No one likes sweating in a hot car in the middle of summer, and it’s especially infuriating when there is a perfectly good air conditioning system on board that doesn’t exactly function like it should. The 1999-2007 Silverado/Sierra/Tahoe, and other similar GM trucks all suffer from several maladies that eventually affect the HVAC system, and this is how to fix a couple of the more prevalent ones.
When we purchased this 2005 Silverado crew cab, we knew the good deal moneywise meant a little work on our part to fix things here and there, but that’s ok, because who doesn’t like fun weekend projects. In all reality, many of these issues can happen even on newer trucks with far less mileage than our subject vehicle. Luckily it doesn’t cost and arm and a leg to fix them.
There are a number of symptoms of a problematic HVAC system, and while we won’t be covering the under-hood issues that can arise, what we found when researching our particular set of issues was that they were very common among these models of trucks. And most are remedied with replacement parts inside the cabin.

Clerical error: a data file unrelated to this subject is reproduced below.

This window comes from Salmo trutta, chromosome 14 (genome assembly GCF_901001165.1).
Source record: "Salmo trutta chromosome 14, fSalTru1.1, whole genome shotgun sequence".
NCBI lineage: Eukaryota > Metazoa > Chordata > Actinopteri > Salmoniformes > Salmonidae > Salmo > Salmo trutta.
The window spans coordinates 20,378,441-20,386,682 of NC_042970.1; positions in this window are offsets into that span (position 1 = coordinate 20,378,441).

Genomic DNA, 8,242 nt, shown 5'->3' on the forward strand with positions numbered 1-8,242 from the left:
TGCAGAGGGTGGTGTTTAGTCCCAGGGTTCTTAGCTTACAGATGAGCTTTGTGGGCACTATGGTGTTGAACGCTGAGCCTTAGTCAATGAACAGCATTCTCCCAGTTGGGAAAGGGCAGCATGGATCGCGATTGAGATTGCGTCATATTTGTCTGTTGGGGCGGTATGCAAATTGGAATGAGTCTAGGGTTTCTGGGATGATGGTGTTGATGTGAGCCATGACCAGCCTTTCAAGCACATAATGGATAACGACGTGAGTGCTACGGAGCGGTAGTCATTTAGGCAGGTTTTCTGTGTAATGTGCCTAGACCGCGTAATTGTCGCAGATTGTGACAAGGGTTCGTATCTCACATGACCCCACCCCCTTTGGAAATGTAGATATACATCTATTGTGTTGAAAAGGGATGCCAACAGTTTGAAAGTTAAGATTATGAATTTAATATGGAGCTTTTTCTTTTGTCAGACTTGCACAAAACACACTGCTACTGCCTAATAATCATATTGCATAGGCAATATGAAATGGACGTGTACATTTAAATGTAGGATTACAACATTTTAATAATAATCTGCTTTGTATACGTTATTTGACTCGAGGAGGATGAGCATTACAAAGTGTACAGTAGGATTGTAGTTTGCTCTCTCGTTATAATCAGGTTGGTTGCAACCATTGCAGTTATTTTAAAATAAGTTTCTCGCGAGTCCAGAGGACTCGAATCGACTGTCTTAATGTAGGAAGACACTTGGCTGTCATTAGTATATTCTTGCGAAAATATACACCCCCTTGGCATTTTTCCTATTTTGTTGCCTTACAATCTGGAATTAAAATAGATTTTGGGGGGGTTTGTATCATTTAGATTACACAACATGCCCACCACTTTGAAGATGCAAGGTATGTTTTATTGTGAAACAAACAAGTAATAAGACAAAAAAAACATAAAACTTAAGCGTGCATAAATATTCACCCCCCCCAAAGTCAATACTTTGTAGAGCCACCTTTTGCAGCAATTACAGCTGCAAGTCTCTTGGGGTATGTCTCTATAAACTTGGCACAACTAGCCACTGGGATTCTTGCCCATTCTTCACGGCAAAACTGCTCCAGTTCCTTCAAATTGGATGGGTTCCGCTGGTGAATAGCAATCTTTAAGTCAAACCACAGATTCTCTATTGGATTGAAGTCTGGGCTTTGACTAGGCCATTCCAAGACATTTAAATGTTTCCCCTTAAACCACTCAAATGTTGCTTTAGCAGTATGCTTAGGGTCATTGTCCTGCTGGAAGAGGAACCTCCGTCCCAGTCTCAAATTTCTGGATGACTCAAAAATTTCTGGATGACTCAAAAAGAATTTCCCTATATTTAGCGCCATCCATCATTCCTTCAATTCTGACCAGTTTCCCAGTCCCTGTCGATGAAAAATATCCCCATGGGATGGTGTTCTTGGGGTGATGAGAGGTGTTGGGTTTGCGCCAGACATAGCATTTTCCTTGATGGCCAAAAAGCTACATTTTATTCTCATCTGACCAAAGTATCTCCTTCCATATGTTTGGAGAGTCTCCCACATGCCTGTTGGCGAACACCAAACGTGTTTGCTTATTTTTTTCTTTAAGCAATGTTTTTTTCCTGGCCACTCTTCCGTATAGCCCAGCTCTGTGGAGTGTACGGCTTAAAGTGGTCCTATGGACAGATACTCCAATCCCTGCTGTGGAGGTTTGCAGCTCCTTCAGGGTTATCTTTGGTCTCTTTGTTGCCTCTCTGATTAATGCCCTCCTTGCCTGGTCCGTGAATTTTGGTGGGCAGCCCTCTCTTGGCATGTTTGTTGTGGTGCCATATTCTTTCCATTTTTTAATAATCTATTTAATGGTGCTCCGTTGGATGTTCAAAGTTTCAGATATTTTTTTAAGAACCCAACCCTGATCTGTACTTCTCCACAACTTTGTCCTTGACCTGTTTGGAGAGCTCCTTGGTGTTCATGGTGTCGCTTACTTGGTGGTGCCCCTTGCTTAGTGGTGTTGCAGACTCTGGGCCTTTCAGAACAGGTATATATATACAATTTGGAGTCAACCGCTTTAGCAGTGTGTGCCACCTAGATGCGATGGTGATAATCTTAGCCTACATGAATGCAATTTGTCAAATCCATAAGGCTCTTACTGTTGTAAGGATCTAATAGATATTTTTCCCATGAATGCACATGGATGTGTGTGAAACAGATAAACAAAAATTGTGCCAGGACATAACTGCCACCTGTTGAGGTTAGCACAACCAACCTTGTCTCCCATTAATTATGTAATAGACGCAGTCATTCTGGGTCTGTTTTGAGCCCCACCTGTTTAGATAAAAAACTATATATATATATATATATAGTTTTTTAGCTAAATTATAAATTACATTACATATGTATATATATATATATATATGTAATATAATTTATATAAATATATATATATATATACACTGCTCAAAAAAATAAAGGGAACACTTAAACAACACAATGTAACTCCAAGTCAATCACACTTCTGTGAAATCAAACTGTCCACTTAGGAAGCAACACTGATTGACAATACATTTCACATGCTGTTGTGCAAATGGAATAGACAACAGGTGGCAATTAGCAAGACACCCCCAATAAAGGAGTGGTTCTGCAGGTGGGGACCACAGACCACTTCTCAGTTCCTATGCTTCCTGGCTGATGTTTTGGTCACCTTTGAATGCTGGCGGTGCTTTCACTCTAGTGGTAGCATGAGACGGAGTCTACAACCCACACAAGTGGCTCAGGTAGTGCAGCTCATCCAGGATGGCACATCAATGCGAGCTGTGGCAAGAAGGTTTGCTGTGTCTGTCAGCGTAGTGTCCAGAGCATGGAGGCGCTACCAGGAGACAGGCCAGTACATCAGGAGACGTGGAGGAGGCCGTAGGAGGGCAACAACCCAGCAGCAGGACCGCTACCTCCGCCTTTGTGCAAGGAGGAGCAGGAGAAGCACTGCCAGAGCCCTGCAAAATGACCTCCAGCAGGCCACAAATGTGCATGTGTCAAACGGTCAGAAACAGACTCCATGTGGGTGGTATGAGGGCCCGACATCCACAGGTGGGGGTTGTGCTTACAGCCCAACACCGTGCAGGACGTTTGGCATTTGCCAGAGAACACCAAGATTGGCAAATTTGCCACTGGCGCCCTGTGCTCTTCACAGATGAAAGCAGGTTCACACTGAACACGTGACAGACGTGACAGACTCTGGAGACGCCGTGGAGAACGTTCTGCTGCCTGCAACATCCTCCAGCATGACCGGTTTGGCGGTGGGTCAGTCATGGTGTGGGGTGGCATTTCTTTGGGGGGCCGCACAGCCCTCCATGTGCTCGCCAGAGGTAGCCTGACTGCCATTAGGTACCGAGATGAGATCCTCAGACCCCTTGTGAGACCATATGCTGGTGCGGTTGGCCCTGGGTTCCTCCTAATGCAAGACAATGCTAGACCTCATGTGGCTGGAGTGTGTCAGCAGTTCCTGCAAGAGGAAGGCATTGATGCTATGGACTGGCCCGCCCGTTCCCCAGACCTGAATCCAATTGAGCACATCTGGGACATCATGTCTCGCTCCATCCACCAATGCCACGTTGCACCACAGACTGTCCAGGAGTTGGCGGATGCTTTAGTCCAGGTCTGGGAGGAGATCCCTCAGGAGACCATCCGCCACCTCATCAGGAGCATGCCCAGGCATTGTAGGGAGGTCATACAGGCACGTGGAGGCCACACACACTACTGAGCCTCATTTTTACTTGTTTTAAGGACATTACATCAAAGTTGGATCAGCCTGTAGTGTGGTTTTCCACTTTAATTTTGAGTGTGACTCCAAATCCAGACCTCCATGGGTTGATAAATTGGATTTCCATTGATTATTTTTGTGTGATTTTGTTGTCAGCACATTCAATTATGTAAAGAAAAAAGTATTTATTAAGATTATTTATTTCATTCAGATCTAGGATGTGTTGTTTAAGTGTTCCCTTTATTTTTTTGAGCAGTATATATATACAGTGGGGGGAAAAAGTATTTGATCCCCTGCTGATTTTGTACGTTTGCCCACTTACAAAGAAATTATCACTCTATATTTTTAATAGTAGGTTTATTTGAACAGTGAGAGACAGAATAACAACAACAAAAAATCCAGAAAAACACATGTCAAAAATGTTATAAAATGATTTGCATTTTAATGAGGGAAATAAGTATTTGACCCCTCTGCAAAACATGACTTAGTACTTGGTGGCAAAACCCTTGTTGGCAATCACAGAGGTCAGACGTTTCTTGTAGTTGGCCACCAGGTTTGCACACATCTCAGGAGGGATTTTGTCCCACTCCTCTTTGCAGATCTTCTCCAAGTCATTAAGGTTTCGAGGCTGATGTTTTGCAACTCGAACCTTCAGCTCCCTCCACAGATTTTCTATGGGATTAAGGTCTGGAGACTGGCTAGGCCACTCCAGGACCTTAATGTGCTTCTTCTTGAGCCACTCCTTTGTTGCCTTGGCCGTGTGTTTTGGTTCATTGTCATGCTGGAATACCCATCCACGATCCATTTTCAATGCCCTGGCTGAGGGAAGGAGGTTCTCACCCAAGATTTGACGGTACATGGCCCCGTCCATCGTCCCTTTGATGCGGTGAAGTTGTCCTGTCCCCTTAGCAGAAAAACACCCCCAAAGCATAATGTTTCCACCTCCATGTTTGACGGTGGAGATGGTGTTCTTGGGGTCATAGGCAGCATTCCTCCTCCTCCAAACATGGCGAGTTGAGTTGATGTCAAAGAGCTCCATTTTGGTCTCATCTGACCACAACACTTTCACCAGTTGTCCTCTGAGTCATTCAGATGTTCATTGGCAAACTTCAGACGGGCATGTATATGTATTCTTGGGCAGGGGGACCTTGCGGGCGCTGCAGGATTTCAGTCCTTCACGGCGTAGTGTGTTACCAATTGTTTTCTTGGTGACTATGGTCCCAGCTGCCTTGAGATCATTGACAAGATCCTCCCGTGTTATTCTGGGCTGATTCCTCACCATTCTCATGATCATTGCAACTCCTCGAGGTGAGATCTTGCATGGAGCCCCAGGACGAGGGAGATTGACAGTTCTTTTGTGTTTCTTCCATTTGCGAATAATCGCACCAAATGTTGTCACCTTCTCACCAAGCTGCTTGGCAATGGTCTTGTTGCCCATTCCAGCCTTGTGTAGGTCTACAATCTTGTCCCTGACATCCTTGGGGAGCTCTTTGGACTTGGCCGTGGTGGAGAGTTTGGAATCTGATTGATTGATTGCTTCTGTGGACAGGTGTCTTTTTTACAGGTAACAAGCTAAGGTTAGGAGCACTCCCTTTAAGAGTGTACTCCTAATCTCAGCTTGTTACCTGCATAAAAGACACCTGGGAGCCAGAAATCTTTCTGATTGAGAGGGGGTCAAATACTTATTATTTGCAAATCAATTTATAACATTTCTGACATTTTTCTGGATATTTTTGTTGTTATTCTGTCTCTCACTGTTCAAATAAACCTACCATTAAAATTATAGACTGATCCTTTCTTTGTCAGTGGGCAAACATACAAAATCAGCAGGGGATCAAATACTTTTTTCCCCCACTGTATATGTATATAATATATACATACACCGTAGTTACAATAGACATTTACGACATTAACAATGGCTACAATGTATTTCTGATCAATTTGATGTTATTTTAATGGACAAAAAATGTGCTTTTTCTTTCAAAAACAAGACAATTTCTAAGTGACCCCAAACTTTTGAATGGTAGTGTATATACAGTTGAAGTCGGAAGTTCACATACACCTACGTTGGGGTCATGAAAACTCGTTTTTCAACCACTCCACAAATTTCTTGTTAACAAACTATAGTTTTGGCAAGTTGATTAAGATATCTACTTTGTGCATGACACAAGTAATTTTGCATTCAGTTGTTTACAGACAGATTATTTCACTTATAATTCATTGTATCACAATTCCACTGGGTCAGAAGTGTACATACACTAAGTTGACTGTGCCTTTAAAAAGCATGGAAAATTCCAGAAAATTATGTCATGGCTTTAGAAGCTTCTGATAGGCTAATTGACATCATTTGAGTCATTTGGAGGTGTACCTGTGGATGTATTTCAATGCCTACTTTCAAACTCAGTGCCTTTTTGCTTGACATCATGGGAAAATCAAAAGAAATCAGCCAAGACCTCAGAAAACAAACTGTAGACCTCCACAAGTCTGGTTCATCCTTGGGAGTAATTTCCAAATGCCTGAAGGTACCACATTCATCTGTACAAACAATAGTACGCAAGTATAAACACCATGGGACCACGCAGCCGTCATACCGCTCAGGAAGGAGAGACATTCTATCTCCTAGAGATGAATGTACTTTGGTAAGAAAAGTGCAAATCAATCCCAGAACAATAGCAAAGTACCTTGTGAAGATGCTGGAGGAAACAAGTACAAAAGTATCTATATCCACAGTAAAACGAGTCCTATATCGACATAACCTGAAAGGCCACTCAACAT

Our first issue was that the #4 speed on the control dial would seldom work. One might immediately think it is the dial or HVAC control panel, but it is far more likely to be a bad blower motor resistor. Sometimes it’s one speed and sometimes it might be multiple speeds that you have lost. One other thing to note about the blower motor resistor is that the harness has also been known to fail, so if you think you have a bad resistor, go ahead and inspect the harness before you purchase your new one, as it can be had with and without the harness.
Problem #2 was that the driver’s side vents would occasionally start blowing hot air—yes, only the driver’s side while the passenger side would remain ice cold. This issue stems from a failing blend door actuator. Depending on your vehicle there are at least two, and possibly three of them. It depends on where the air is (or is not) blowing from as to what actuator it is. From our research, the one at the bottom of the dash right by the trans tunnel is the most common and the source of our issue.
Some people may find that they have other issues altogether or similar ones to these. The good thing is there are plenty of online resources for these trucks, and YouTube is also a good source with installation videos available as well. Check out the captions to see how we are now keeping our Silverado’s cabin nice and cool.